How it was in Mozilla was actually better than Firefox now, the context menu in the app/toolbar menus were so good you'd hardly ever need to use "Manage Bookmarks".
Anyway, people are allegedly no longer using bookmarks in favour of tag clouds and what-have-you ... probably why it was never deemed important enough to implement the store-your-bookmarks-on-an-FTP which has been discussed for so long.

Re:Looking forward to Bookmarks improvements! (0)

Anonymous Coward | more than 7 years ago | (#17574582)

How about better support for sites that aren't compliant? Fuck the new features. Make sure the main one (browsing!) works on all sites.

Re:Looking forward to Bookmarks improvements! (3, Informative)

Majin Bubu (455010) | more than 7 years ago | (#17574668)

Actually, Google offers a tool that does bookmarks syncing, among other things. Not perfect, but it mostly works. Has potential dangers to privacy, but is very convenient.

I predict for IE 8... (4, Funny)

rsilvergun (571051) | more than 7 years ago | (#17574366)

It will include an improved add-on experience, provide an extensible bookmarks back-end platform, add more support for web services "to act as content handlers" - all of which show that Internet Explorer wants to be an independent information broker rather than a simple HTML renderer in its next version. Oh, and it'll come up not long after Firefox v.3...

It worked last time :).

'within 18-24 months' (0, Flamebait)

It's a thing (968713) | more than 7 years ago | (#17574398)

Translation: several years.

IE8 and Vista Integration (3, Funny)

andrewd18 (989408) | more than 7 years ago | (#17574454)

MS-Approved Craplets For Everyone!

mohD up (-1, Troll)

Anonymous Coward | more than 7 years ago | (#17574480)

I wonder if... (5, Funny)

ProppaT (557551) | more than 7 years ago | (#17574484)

I wonder if this will be known as FFVI in Japan?

Re:I wonder if... (4, Informative)

Elf_h34d3r (955909) | more than 7 years ago | (#17575552)

Mod Parent Up!

It seems to be common to misuse FF as the FireFox abbreviation. Indeed, I can produce countless IRC logs of instances when users bash each other for using incorrect abbreviations.

Often, the FF acronym is associated with Final Fantasy, (FFVI was released in America as FFIII for anyone who doesn't get the reference).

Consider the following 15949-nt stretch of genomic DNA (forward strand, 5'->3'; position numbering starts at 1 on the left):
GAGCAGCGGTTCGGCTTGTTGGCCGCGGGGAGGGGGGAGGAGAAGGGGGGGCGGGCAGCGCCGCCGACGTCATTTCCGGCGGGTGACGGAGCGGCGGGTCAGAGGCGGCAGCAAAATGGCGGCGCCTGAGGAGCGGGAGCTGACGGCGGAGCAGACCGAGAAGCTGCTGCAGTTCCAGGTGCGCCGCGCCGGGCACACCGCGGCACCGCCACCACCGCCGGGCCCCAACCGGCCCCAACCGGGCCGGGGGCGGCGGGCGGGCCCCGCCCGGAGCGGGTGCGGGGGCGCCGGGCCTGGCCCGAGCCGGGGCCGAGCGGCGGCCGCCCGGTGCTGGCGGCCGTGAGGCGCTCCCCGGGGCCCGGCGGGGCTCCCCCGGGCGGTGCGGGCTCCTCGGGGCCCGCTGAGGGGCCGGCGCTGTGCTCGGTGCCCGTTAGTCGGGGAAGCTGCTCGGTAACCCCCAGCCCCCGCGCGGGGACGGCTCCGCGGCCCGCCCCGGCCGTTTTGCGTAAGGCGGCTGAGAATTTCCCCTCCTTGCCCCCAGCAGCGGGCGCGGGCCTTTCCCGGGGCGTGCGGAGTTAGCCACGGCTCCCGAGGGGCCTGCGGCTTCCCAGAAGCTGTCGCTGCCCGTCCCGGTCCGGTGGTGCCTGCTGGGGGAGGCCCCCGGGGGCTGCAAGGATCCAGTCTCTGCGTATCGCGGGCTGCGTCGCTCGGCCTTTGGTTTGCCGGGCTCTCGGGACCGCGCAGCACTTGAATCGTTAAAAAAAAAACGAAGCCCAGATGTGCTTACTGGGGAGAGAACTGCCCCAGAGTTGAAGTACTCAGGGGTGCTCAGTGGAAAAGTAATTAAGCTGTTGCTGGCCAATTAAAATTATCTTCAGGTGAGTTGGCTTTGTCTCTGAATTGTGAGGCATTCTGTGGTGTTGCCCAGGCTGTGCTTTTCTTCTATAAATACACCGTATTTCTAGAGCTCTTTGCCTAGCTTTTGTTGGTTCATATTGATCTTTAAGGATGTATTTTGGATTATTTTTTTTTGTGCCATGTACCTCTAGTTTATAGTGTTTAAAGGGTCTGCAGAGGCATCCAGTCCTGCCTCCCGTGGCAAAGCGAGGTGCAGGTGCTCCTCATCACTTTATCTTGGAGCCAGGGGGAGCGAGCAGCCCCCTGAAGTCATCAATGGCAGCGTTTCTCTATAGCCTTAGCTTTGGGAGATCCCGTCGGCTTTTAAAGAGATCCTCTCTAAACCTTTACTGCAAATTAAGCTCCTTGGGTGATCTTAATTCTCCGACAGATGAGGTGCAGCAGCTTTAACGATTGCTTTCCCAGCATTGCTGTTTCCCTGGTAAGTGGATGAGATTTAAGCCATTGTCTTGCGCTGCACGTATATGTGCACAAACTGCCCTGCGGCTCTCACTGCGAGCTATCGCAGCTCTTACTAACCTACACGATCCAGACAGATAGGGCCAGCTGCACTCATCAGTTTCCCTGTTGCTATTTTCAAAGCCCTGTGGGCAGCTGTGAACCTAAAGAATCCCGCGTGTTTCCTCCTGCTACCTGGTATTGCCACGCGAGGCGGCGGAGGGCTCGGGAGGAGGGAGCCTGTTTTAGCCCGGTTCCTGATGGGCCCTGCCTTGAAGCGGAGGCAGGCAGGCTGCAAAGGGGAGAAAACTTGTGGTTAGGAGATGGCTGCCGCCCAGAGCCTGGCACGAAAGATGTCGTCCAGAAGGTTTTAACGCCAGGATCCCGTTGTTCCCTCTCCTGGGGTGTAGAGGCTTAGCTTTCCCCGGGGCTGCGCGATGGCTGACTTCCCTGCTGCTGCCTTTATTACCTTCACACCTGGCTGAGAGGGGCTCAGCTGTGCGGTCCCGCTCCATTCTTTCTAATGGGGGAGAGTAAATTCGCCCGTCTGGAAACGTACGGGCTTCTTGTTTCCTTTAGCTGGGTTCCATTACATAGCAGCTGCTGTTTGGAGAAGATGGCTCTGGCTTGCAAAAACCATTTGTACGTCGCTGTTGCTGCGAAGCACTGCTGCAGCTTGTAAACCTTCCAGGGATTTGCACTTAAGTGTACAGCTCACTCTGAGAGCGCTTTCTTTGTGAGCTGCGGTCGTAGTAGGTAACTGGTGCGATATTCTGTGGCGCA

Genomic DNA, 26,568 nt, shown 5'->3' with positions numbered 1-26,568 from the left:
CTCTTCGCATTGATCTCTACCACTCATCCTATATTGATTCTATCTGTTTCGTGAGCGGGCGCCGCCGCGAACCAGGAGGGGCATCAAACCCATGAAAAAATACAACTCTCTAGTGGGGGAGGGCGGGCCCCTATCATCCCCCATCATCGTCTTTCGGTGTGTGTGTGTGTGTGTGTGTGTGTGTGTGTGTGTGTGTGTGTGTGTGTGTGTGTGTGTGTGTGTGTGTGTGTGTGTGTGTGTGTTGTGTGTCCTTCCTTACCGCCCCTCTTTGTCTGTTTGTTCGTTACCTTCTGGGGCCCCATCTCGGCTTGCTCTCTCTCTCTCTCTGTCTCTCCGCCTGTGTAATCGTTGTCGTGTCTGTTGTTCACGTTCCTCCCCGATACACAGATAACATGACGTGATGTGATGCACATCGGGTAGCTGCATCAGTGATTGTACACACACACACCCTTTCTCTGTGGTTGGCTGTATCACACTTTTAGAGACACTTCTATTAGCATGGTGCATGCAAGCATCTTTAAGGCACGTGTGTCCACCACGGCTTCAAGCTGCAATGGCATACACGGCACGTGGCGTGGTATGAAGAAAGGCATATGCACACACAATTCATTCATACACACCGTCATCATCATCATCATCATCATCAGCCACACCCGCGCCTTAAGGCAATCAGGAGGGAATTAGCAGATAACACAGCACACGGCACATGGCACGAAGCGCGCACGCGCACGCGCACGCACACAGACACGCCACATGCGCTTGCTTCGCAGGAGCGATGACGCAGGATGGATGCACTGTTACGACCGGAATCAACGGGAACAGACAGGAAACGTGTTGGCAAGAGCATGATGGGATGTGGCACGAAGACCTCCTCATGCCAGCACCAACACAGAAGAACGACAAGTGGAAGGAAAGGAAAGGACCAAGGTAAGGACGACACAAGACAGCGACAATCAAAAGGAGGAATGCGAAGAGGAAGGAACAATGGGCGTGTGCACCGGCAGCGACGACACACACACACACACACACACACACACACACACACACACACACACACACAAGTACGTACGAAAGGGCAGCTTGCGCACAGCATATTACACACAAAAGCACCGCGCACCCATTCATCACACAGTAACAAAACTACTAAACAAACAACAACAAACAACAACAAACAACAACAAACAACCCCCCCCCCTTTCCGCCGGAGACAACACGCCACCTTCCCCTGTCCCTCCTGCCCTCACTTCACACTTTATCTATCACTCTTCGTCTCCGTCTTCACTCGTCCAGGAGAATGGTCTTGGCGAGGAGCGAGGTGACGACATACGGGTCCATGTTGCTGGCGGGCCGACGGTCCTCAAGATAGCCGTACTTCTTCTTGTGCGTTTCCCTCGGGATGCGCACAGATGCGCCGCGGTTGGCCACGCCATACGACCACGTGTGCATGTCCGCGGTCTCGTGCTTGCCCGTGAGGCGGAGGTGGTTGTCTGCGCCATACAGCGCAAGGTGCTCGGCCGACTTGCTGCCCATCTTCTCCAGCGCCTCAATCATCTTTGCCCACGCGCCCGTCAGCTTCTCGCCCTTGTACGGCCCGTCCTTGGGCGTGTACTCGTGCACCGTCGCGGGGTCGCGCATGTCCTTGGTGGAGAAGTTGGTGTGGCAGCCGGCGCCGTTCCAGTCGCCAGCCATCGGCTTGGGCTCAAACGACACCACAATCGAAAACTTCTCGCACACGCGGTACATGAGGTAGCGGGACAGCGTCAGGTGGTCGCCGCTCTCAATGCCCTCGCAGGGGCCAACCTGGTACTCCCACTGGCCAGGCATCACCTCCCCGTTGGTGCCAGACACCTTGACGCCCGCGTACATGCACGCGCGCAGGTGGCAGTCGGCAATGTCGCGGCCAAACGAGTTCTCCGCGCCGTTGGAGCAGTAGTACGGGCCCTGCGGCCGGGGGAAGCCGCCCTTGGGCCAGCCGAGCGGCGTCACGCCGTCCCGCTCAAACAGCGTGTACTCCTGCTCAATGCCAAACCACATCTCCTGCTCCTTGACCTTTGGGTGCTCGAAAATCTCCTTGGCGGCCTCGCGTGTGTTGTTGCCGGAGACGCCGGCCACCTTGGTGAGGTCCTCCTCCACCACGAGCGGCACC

For the record, the proper abbreviation is Fx [mozilla.org] .

Re:I wonder if... (0)

Anonymous Coward | more than 7 years ago | (#17575650)

That's six...I hear verizon has some job openings...

Rushing IE8 (2, Funny)

krunoce (906444) | more than 7 years ago | (#17574528)

According to ActiveWin.com, a Microsoft official at CES told them that work has already begun for IE 8 and it may be released as a final product 'within 18-24 months'

Hole-y crap!

Re:Rushing IE8 (0, Offtopic)

Chyeld (713439) | more than 7 years ago | (#17575404)

Microsoft Food for Windows

Monday, 10 AM -- Chicago, Illinois -- Start-up software developer Cuisine International announced CUISINENET, the first internetworking program to seamlessly integrate word and food processing. Called breakthrough for small restaurants and snack bars, Cuisine Chairman Mark Meigs confidently predicted sales of thousands of copies with shipments soon to begin.

Monday, 4 PM -- New York -- Cuisine International shares closed sharply higher on announcement of new CUISINENET product.

Tuesday, 9 AM -- Redmond, Washington -- Microsoft Chairman William H. Gates, III announced that Microsoft Food for Windows would soon enter beta testing. Gates described the product as the first of a projected family of products to include Food for Windows, designed for small commercial dining establishments; Personal Food for Windows, designed for home kitchens; Portable Food for Windows, designed for lunchboxes; and, of course, at the high end, Food for Windows NC (Nouvelle Cuisine) designed for large institutional dining rooms. Asked by a reporter about CUISINENET, Gates said that he had never heard of the product, but was not surprised by it, because the software business is highly competitive, and Microsoft has to compete on the merits with many strong competitors, as the FTC had recently concluded.